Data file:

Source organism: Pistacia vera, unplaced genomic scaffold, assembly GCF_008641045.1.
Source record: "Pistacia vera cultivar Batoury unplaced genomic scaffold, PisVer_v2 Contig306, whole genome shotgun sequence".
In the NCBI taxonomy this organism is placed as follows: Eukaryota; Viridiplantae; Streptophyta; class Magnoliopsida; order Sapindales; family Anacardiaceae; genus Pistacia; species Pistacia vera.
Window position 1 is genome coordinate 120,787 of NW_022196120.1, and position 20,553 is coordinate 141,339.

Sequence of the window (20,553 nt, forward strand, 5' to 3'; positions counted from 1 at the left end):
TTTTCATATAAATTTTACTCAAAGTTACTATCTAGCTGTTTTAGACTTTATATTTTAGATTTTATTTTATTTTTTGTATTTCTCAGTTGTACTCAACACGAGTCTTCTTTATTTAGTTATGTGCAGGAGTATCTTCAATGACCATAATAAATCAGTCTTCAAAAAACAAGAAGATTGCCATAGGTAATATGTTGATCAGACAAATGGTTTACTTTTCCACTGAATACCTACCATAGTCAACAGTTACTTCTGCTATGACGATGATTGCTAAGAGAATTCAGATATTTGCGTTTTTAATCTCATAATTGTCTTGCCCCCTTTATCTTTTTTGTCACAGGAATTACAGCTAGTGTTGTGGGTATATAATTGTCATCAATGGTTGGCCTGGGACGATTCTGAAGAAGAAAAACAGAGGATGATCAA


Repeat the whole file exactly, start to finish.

Source organism: Pistacia vera, unplaced genomic scaffold, assembly GCF_008641045.1.
Source record: "Pistacia vera cultivar Batoury unplaced genomic scaffold, PisVer_v2 Contig306, whole genome shotgun sequence".
In the NCBI taxonomy this organism is placed as follows: Eukaryota; Viridiplantae; Streptophyta; class Magnoliopsida; order Sapindales; family Anacardiaceae; genus Pistacia; species Pistacia vera.
Window position 1 is genome coordinate 120,787 of NW_022196120.1, and position 20,553 is coordinate 141,339.

Sequence of the window (20,553 nt, forward strand, 5' to 3'; positions counted from 1 at the left end):
TTTTCATATAAATTTTACTCAAAGTTACTATCTAGCTGTTTTAGACTTTATATTTTAGATTTTATTTTATTTTTTGTATTTCTCAGTTGTACTCAACACGAGTCTTCTTTATTTAGTTATGTGCAGGAGTATCTTCAATGACCATAATAAATCAGTCTTCAAAAAACAAGAAGATTGCCATAGGTAATATGTTGATCAGACAAATGGTTTACTTTTCCACTGAATACCTACCATAGTCAACAGTTACTTCTGCTATGACGATGATTGCTAAGAGAATTCAGATATTTGCGTTTTTAATCTCATAATTGTCTTGCCCCCTTTATCTTTTTTGTCACAGGAATTACAGCTAGTGTTGTGGGTATATAATTGTCATCAATGGTTGGCCTGGGACGATTCTGAAGAAGAAAAACAGAGGATGATCAA